Watchdog: No Misconduct In Selection Of Comey, McCabe For Tax Audits By IRS Under Trump Appointee

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by Tyler Durden
Saturday, Dec 03, 2022 - 04:30 PM

Authored by Tom Ozimek via The Epoch Times (emphasis ours),

A government watchdog has found no misconduct in IRS tax audits of former FBI Director James Comey and former acting and deputy FBI Director Andrew McCabe, putting to rest speculation that former President Donald Trump had pulled strings at the agency to target his political foes.

Former FBI Director James Comey (C) talks to reporters following a closed House Judiciary Committee meeting to hear his testimony, on Capitol Hill in Washington on Dec. 7, 2018. (Alex Edelman/AFP/Getty Images)

The Treasury Inspector General for Tax Administration said in a report (pdf) released on Dec. 1 that it had found no evidence that the IRS was in any way manipulated to pick Comey and McCabe for the audits.

Then-Acting FBI Director Andrew McCabe listens during a Senate Intelligence Committee hearing on Capitol Hill in Washington on May 11, 2017. (Jacquelyn Martin/AP Photo)

The watchdog’s review came at the request of members of Congress and former IRS Commissioner Chuck Rettig, a Trump appointee who headed the tax agency at a time when Trump frequently criticized Comey and McCabe for their roles in a probe into Russia’s interference in the 2016 election that later morphed into the so-called “Russian collusion” investigation that Trump and his team denounced as a “witch hunt” meant to hurt him politically.

Neither Comey nor McCabe could be reached for comment on the watchdog’s findings.

Former Federal Bureau of Investigation Director James Comey leaves the Rayburn House Office Building after testifying to the House Judiciary and Oversight and Government Reform committees on Capitol Hill in Washington on Dec. 7, 2018. (Chip Somodevilla/Getty Images)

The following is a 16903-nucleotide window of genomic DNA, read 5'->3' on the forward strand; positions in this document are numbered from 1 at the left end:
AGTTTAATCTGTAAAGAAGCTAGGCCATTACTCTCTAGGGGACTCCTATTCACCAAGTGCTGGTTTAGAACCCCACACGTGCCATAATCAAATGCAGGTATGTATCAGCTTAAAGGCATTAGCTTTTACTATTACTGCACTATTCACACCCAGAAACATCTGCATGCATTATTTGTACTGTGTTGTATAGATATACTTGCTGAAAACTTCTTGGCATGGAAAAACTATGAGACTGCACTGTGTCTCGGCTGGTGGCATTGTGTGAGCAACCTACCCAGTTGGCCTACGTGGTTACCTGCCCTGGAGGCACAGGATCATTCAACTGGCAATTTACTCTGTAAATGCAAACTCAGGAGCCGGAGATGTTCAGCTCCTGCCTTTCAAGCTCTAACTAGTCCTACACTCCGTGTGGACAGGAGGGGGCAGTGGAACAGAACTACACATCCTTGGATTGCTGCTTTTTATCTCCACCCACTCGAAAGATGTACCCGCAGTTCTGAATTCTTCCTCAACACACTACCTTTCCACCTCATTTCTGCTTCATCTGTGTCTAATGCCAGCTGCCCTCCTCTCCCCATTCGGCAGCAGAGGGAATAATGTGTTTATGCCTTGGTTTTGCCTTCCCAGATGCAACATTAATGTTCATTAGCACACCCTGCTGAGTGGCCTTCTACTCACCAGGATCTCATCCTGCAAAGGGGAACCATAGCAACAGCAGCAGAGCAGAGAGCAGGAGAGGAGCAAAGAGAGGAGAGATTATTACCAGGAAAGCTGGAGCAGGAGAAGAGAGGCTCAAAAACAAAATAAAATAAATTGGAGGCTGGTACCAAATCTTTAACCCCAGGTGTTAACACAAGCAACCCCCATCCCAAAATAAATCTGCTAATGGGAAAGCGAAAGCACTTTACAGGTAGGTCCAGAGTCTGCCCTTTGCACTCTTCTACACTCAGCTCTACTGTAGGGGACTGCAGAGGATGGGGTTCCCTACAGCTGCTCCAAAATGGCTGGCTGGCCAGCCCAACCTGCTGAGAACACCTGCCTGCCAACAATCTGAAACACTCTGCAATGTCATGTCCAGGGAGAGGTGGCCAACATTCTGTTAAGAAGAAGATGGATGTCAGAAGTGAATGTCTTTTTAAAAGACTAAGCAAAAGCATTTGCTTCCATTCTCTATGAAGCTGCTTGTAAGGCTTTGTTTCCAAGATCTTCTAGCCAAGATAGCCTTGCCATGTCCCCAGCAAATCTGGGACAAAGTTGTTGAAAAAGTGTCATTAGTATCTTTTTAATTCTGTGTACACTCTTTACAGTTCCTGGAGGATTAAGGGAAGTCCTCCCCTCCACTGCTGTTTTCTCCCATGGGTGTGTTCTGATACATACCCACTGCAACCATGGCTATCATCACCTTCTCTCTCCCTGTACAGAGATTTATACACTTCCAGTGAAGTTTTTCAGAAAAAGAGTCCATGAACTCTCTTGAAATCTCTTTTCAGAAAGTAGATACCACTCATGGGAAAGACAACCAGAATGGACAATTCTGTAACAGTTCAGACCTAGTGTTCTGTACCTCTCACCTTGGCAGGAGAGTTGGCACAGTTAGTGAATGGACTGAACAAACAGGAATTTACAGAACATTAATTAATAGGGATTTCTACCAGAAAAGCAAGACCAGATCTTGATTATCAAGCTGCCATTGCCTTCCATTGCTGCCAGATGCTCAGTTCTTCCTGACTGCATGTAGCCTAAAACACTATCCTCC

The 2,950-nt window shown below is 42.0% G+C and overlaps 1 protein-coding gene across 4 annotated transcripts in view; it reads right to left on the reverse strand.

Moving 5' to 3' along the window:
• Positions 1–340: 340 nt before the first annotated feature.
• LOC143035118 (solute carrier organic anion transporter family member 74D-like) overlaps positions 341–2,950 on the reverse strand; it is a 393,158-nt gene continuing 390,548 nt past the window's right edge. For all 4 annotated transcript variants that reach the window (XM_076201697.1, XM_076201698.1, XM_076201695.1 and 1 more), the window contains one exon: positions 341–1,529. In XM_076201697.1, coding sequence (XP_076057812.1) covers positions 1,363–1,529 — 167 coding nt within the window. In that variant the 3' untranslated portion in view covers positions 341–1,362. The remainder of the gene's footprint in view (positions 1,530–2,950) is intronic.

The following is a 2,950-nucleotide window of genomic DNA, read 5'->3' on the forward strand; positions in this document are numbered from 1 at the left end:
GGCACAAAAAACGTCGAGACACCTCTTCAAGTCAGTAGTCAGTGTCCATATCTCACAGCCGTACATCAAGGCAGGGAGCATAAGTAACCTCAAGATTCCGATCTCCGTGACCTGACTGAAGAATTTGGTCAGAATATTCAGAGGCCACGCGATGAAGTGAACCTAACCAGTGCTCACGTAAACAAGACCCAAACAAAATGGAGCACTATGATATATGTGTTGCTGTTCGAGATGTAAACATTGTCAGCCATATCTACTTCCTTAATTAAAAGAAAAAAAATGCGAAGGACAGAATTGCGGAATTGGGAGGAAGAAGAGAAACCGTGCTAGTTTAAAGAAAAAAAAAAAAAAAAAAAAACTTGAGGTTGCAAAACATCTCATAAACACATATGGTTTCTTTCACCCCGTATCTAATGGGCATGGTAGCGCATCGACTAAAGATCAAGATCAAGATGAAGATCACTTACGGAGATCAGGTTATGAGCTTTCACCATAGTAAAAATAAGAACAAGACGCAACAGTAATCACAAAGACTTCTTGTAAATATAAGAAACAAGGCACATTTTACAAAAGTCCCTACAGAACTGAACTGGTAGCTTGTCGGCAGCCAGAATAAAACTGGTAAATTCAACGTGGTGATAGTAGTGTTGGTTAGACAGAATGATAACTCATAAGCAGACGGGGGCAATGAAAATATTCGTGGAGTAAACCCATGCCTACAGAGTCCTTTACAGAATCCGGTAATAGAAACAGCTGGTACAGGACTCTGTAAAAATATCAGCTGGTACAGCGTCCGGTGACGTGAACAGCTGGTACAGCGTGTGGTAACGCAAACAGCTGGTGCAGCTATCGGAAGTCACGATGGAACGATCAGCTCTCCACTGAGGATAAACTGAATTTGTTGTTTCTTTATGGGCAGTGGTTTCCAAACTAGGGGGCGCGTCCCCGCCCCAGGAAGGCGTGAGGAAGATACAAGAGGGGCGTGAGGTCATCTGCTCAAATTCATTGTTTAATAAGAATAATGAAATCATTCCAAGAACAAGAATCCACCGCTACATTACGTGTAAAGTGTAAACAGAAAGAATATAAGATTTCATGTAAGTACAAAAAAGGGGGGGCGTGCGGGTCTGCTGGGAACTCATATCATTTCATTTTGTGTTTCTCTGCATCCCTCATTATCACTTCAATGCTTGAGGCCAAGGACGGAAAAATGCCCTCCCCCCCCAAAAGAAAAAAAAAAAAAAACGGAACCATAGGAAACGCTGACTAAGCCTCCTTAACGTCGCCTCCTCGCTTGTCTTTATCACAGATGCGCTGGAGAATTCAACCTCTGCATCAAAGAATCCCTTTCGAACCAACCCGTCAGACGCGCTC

Tax Audits Carried Out ‘Randomly’

The Inspector General’s report found that the audit selection process that saw Comey and McCabe face National Research Program (NRP) audits from the IRS was both random and carried out properly.

“Our assessment of the original sample selection process concluded that the IRS randomly selected TYs [tax years] 2017 and 2019 tax returns for NRP audits,” the report found.

The report also found that the IRS computer programs used to pick people for audits “categorized returns in the correct strata” and “correctly selected tax returns for audit.” The programs also “did not include malicious code that would force the selection of taxpayers” for an audit, the watchdog said.

While the report found no misconduct in the way Comey and McCabe were picked for the audits, it did note some general IRS shortcomings in the way the agency’s computer systems generate random selections, while noting that the watchdog is doing more work to scrutinize that process more deeply.

‘Maybe It’s a Coincidence’

Both Comey and McCabe in the past suggested they should not have been audited and questioned whether they were properly selected for tax-related scrutiny.

“Maybe it’s a coincidence or maybe somebody misused the I.R.S. to get at a political enemy. Given the role Trump wants to continue to play in our country, we should know the answer to that question,” Comey told the New York Times earlier this year.

I think they handled the business OK, the person I dealt with was fine, but the question remains, how was I selected for this?” McCabe told CNN in an interview at the time.

An IRS spokesperson told The Epoch Times in July that there are guardrails in place to prevent the agency from being misused for political ends.

“Audits are handled by career civil servants, and the IRS has strong safeguards in place to protect the exam process—and against politically motivated audits. It’s ludicrous and untrue to suggest that senior IRS officials somehow targeted specific individuals for National Research Program audits,” the spokesperson said.

Trump told the New York Times through a spokesperson at the time, “I have no knowledge of this.”

‘Miniscule Chances’

The New York Times speculated in its report that strings may have been improperly pulled around the audits, claiming there were “minuscule chances” that Comey and McCabe would be picked at random and that their selection poses “extraordinary questions.”

The watchdog’s report appears to put those questions to rest.

The credibility and integrity of the IRS are foundational to the success of our tax administration, and this report alleviates some concerns,” House Ways and Means Committee Chairman Richard Neal (D-Mass.) said in a statement to The Hill. remove

Comey, an Obama appointee, was fired by then-President Trump in May 2017 at the recommendation of the attorney general and deputy attorney general. The officials said Comey was “not able to effectively lead the bureau.”

McCabe, who succeeded Comey, was fired the following year by then-Attorney General Jeff Sessions, a Trump appointee, at the recommendation of the FBI because he lied to the bureau about allowing information to be leaked to a reporter.

Zachary Stieber contributed to this report.